10 year strategy to tackle drugs 1998


My comment:

Traditional drugs are excluded from Government's drugs policy without comment or explanation. 'Drug' risks (non-traditional drugs) are not analysed in terms of voluntary risks and risks imposed on others and no assessment of benefits is made as recommended by Government guidelines on risk assessment. Scientific evidence that the use of 'drugs' is not harmless is used to justify prohibition, though all activities risk harm. The 'drugs' policy is not assessed according to any Government guidelines on regulatory/policy appraisal.




Action will be concentrated in areas of greatest need and risk. All drugs are harmful and enforcement against all illegal substances will continue. And we will focus on those that cause the greatest damage, including heroin and cocaine. Partnership is the key to the new approach, building on the good work that has already been done.

The strategy has four elements:
Young People - to help young people resist drug misuse in order to achieve their full potential in society;
Communities - to protect our communities from drug-related anti-social and criminal behaviour;
Treatment - to enable people with drug problems to overcome them and live healthy and crime-free lives;
Availability - to stifle the availability of illegal drugs on our streets.

In the first year of the strategy, clear, consistent and rigorous targets will be set to help achieve our aims. The performance of the Government and its agencies therefore will be readily measurable against these targets.

The way ahead:

We need to ensure that young people have all the information they need to make informed decisions about drugs; that we follow up tough words with decisive action; and that there really is proper partnership to tackle the problem.

Report of The UK Anti-Drugs Coordinator:

The focus of this document is on illegal drugs as determined by the Misuse of Drugs Act 1971. However it is clear to me that legally obtainable substances such as alcohol, tobacco, solvents and prescribed drugs used without medical control have close links with illegal drugs problems and should therefore be addressed, as appropriate, within the strategy.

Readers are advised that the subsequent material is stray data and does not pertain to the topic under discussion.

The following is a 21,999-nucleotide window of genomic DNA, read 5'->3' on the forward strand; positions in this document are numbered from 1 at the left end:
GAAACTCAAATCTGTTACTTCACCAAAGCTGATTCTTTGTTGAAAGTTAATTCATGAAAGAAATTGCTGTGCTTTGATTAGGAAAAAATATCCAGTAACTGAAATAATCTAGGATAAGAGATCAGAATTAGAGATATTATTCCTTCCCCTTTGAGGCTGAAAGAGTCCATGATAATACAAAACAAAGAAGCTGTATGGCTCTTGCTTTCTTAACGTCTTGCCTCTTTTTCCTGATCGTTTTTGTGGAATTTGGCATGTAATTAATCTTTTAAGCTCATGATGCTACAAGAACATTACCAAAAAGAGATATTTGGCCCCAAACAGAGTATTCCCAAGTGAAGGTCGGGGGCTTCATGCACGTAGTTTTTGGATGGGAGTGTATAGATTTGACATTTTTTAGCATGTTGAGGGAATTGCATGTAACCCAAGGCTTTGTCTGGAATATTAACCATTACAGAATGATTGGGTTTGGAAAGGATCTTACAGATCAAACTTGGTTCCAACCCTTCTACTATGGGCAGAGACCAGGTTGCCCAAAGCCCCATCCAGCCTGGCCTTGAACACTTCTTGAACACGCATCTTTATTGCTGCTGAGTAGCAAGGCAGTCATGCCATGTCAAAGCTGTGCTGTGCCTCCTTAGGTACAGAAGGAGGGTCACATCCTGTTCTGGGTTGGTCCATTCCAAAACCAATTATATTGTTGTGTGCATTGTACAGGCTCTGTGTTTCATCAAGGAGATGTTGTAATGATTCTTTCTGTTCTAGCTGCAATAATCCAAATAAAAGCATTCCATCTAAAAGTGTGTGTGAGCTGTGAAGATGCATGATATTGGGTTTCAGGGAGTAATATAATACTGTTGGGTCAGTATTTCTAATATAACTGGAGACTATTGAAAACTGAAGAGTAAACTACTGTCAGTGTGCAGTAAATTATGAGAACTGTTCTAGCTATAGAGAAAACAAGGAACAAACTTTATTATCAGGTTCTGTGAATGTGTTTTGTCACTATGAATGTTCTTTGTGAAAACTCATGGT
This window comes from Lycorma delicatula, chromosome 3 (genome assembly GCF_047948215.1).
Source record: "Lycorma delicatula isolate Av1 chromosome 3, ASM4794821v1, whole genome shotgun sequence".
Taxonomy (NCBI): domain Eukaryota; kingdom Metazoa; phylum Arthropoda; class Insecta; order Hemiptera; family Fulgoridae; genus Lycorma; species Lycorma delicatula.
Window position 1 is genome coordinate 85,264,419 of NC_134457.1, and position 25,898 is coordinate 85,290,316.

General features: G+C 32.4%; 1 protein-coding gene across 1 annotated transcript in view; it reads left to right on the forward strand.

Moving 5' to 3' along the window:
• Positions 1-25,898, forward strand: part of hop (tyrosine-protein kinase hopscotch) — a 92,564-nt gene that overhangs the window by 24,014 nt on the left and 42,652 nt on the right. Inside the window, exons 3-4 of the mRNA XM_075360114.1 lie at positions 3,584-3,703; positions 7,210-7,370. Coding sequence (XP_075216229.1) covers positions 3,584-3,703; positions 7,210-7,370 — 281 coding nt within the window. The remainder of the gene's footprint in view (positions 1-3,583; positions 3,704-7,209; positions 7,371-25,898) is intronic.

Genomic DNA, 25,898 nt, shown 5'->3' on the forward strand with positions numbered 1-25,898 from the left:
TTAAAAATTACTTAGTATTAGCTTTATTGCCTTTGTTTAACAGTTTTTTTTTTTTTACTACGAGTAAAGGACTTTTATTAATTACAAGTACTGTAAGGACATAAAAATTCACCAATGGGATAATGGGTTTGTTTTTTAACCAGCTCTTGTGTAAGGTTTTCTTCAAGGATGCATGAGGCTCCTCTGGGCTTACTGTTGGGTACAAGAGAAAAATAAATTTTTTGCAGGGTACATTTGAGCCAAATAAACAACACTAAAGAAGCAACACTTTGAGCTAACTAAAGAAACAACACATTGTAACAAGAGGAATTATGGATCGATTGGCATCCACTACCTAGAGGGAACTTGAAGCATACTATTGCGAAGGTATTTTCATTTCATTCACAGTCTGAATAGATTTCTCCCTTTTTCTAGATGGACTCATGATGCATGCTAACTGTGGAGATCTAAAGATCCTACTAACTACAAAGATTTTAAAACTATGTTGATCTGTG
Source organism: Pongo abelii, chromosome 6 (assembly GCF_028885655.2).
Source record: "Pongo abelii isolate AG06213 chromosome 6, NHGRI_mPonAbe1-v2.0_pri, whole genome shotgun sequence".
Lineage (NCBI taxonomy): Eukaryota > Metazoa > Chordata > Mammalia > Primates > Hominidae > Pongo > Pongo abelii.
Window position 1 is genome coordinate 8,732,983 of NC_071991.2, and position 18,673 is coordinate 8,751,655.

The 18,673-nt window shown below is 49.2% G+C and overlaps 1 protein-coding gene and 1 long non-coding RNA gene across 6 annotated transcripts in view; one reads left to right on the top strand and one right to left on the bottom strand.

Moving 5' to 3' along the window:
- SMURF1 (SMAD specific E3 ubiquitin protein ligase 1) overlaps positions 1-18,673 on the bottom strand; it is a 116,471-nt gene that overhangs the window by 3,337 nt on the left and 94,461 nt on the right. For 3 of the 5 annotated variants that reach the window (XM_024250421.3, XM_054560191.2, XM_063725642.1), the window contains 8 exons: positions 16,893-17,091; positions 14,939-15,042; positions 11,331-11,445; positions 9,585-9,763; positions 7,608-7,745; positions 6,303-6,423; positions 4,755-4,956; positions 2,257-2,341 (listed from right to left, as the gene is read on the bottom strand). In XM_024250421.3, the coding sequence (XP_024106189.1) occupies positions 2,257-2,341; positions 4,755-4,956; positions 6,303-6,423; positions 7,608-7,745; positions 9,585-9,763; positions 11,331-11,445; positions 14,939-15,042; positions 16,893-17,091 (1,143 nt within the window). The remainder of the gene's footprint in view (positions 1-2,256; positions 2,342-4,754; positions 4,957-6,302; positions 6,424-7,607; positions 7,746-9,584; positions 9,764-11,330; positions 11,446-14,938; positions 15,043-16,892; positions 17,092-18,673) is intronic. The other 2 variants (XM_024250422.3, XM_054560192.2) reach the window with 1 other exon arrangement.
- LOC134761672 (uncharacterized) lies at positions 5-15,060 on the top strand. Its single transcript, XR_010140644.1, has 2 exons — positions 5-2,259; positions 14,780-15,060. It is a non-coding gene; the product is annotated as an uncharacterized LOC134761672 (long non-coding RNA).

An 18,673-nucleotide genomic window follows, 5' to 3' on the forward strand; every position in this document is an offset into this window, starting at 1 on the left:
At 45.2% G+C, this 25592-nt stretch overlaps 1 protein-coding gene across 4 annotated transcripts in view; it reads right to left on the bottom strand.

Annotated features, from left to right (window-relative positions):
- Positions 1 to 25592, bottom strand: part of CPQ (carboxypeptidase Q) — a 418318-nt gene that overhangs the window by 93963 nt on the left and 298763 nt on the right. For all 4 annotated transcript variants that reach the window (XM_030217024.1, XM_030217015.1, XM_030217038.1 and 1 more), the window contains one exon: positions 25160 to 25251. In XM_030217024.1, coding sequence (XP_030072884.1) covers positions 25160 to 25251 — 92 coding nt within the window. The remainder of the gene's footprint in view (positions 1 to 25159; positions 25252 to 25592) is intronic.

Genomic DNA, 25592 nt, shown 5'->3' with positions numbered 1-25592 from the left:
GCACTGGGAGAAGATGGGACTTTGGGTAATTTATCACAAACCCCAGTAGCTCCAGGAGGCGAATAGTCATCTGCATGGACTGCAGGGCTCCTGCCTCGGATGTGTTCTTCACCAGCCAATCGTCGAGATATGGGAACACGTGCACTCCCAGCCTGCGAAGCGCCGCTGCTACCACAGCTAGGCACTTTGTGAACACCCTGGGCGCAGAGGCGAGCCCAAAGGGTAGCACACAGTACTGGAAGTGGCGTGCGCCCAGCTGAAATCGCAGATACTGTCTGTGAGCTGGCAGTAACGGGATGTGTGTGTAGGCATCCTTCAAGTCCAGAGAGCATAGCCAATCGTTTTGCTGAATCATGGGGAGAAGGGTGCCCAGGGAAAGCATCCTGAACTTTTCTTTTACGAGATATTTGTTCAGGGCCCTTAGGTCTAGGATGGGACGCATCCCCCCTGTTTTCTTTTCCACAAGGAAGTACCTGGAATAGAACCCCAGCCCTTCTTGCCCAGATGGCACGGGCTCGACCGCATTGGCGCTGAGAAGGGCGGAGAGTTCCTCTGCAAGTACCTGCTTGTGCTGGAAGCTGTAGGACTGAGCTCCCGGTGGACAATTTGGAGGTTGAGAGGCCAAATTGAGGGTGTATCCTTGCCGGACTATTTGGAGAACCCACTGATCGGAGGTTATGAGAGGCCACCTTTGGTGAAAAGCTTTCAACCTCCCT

Drug misuse in the late 1990s poses many problems for our society. Research suggests that there are all kinds of reasons for misuse; that key factors include unemployment, low self esteem, educational failure, boredom and physical, psychological or family problems. Even where the cause relates more to experimentation or enjoyment, or to a shift from alcohol or tobacco, the fact is that overtly mind-altering substances have greater pull than other activities. And many people misuse drugs because they don't have the opportunity to lead fulfilling lives.

Every three years, we need to have a systematic and comprehensive appraisal of the strategy's impact based on independent evaluations, and adjust the way forward accordingly. The importance of rigorous evaluation cannot be overstated.

Principles of Government's drug policy:

"The Underlying Principles of The Strategy:
Drug problems do not occur in isolation. They are often tied in with other social problems. The Government is tackling inequalities through the largest-ever programme to get people off benefit and into work and a series of reforms in the welfare state, education, health, criminal justice and the economy. And a new Social Exclusion Unit is looking at many of the problems often associated with drug taking such as school exclusions, truancy, rough sleeping and poor housing. It is important to remember these connections, and that key results in other areas of activity, such as general take-up rates for further and higher education and employment, relate clearly to the development of this strategy.
Evidence. Drug misuse can be a highly-charged subject. Learning about an illicit activity can be difficult but our strategy must be based on accurate, independent research, approached in a level-headed, analytical fashion.
Joint Action. Partnership is not an end in itself, and can be an excuse for blurring responsibilities and inactivity. But the evidence is that joint action - if managed effectively - has a far greater impact on the complex drugs problem than disparate activities.
Consistency of Action. While activities must relate to local circumstances and priorities, drugs misuse is a national problem requiring fairness and consistency in our response.
Effective Communication. We need to be clear and consistent in the messages we send to young people and to society in particular, the importance of reinforcing at every opportunity that drug-taking can be harmful.
Accountability. Through the Coordinator's Annual Report and Plan of Action Against Drugs, we can dispassionately and objectively track progress. The structures, resources and performance mechanisms set out in this report exist solely for that purpose, so that we can be sure our achievements are real".